Next was a live performance by the legend, Saul Williams, of his poem ‘NGH WHT’. The performance was nothing short of mindblowing. The extraordinary richness of content, the depth of cultural and historical understanding, along with Williams’ flair for performance, left the entire audience amazed. There’s no point giving a summary of the poem – even if I transcribed the whole thing, you wouldn’t really get it unless you heard it. Luckily there’s a good quality video of Williams performing the same poem at a different event (seriously, watch it now!).
The next speaker was Akala, who picked up where MK Asante left off with the theme of cultural continuity. He emphasised the importance of understanding that rapping over a drum beat is not something that started in the South Bronx in the early 1970s – MCs (poets performing with beats) are known to have been existed in some form in Africa for at least 800 years and probably longer.
Akala spoke about the Mandinka people of West Africa, who have a rich oral history tradition stretching back for almost a millennium. This oral history is passed down through jelis (griots) – wandering musician historians – via poetry accompanied by drums and kora (a 21-stringed instrument). These jelis were responsible for educating the population about their history and about current affairs.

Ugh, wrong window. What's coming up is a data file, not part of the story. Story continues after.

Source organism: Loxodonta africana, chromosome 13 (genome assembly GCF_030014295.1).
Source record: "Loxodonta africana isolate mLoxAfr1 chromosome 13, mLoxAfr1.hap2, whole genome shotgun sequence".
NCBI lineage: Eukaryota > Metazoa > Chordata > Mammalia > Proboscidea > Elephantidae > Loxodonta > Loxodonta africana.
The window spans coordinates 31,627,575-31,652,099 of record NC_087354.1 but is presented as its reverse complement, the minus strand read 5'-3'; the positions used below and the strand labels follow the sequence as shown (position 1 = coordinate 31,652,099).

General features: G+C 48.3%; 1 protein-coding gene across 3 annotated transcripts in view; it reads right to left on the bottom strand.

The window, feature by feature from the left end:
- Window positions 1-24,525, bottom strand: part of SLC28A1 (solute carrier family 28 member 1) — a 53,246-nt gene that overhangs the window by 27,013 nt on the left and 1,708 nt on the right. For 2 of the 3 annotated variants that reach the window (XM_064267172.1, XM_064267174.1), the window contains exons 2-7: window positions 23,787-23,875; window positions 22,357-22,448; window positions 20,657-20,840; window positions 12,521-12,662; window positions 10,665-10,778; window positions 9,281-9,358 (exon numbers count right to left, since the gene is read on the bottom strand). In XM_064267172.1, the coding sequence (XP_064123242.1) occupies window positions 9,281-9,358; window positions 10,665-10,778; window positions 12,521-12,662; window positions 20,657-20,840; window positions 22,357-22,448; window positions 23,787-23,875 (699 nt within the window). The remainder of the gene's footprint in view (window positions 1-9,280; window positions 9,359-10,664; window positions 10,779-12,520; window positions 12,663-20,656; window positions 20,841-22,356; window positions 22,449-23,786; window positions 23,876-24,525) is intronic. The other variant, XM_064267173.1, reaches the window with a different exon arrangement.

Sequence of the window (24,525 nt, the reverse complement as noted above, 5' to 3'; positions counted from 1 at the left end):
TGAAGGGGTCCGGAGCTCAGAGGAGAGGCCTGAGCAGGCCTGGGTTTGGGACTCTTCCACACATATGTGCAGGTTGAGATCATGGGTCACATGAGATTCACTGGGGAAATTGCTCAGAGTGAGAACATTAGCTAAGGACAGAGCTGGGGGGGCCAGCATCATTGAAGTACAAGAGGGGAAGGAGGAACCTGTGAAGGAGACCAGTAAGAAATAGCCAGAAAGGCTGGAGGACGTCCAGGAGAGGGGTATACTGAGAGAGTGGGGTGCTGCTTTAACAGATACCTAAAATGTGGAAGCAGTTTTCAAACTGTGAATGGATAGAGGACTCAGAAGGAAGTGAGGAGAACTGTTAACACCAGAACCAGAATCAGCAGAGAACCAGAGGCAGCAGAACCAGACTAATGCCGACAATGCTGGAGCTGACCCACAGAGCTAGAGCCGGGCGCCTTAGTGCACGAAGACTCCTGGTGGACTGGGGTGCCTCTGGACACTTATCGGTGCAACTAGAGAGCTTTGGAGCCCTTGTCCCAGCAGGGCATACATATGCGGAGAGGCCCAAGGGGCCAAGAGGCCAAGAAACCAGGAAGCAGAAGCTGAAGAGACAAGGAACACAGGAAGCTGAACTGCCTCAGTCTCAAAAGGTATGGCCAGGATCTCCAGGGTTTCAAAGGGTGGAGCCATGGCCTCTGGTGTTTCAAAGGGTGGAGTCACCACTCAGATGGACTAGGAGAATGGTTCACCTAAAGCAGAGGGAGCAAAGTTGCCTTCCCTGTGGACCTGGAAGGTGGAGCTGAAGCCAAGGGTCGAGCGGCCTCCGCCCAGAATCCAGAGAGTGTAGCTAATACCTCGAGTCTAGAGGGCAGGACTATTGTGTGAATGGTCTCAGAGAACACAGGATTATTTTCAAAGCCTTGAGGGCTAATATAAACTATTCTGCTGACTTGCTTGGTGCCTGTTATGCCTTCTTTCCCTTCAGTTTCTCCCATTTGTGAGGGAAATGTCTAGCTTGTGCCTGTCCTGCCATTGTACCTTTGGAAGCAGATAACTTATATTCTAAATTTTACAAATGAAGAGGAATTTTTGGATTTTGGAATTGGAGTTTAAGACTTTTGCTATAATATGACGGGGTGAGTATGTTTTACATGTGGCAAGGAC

Akala pointed out that samba, reggae, hip-hop and other musical forms of the African diaspora are derived directly from this jeli culture – even the rhythms of bashment are traceable to West Africa. Akala explained the importance of understanding this history as a means of informing the music we make today and understanding the role of music in wider society.
The last speaker was Lowkey, who picked up the theme of the importance of the English language in hip-hop. He challenged the audience: “Why is the English language so widely spoken anyway?” The answer: imperialism. The British Empire. He pointed out that, these days, a lot of the best hip-hop is not made in the English language – increasingly people are rejecting cultural imperialism and choosing to express themselves in accordance with their own history and traditions. “The rejected people of the world are speaking; we must listen.”
Lowkey said that hip-hop at its best poses a challenge to power. However, much of what we listen to *serves* power. If the US government likes the music we listen to, then we have to ask ourselves some questions. Hip-hop is being exploited and used as a vehicle to put forward negative ideas, particularly crass materialism and individalism. Who does that serve? Does that build for freedom or oppression?
Lowkey concluded by saying that hip-hop is currently at the forefront of cultural imperialism. The contradiction, however, is that it’s also at the forefront of resistance – people all over the world take up the rebellious element of hip-hop culture and use it to further their struggles. He pointed out that we all have a responsibility to encourage and promote the hip-hop that is challenging power, not the hip-hop that is serving power.